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Moon and Regulus
Unlike the Sun, most of the stars in our galaxy have companions. And these twosomes, threesomes, and moresomes come in almost limitless variety. There are big stars and little stars, hot stars and cool stars. Some stars are so close together that they actually touch. And some are so far apart that they look like they’re ignoring each other.
An example of the latter is Regulus, the brightest star of Leo, the lion. It’s to the left of the Moon as they rise around midnight.
The star that we see as Regulus is much larger, brighter, and hotter than the Sun. But it has three companions that are too faint to see with the unaided eye.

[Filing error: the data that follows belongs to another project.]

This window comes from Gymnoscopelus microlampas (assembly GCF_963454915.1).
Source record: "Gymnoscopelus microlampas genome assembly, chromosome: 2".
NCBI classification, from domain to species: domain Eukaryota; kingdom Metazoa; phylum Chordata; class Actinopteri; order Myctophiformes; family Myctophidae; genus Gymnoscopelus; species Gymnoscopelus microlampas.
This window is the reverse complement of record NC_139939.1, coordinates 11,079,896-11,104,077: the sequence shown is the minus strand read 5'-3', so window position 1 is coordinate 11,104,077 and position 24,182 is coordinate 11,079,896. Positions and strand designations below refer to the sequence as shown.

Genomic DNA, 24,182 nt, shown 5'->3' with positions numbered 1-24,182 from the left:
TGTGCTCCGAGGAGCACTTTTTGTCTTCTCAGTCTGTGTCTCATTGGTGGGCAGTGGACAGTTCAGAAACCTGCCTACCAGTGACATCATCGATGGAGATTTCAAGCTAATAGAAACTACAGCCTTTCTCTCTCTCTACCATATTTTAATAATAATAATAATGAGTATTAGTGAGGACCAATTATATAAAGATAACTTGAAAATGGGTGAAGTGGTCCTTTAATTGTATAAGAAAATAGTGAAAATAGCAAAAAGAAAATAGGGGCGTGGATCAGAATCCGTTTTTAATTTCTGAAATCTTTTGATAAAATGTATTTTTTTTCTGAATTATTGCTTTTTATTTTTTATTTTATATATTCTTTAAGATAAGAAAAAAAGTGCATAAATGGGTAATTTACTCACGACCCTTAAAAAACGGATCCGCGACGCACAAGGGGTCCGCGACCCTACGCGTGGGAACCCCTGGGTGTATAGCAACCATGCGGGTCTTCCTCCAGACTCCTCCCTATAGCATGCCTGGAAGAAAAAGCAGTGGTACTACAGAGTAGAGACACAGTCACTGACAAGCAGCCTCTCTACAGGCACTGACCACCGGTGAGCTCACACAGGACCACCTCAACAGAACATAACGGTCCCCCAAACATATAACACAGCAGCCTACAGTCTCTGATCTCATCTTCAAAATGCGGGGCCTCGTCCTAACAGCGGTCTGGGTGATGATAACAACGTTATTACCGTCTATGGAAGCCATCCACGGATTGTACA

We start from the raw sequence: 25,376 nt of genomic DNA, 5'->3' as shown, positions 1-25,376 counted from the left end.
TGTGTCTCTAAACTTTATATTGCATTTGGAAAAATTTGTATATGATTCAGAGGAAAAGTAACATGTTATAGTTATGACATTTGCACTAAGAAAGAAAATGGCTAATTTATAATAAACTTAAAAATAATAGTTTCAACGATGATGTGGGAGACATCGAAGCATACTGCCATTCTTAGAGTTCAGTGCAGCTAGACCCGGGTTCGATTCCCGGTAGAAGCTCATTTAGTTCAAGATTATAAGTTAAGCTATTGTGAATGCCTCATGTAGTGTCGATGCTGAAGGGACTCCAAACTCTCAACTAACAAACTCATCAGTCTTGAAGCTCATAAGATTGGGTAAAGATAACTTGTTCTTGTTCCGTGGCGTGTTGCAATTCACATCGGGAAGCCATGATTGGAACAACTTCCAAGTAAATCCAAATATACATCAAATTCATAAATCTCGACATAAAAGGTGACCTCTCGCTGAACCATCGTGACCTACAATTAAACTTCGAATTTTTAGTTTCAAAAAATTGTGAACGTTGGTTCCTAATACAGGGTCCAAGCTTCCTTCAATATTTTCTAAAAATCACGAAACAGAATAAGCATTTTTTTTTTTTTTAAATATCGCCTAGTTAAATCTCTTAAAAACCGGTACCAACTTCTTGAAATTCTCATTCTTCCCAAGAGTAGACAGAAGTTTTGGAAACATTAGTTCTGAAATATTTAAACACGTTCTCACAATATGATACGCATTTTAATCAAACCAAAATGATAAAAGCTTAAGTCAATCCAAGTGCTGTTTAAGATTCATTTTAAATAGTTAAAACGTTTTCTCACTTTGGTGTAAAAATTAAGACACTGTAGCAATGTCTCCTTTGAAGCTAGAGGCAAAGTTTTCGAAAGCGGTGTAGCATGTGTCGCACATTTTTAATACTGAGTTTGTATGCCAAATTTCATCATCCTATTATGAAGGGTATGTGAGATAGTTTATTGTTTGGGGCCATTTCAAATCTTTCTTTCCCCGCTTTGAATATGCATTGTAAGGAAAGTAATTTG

One of the companions orbits quite close to Regulus. It’s probably the crushed corpse of a star that was once like Regulus itself.
The other companions form a pair -- they’re tied together by their mutual gravitational pull. But they’re a pretty good distance apart, so it takes almost a millennium for them to orbit each other. Each of them is smaller, fainter, and cooler than the Sun. One of them, in fact, is a dull cosmic ember.
The two stars are also gravitationally bound to Regulus itself. But the ties aren’t that strong, because they’re so far from Regulus that it takes more than a hundred thousand years for them to complete a single orbit.
Even so, as seen from its companions, Regulus would be too bright to look at for long -- a brilliant blue-white companion blazing through the night.
Script by Damond Benningfield, Copyright 2010
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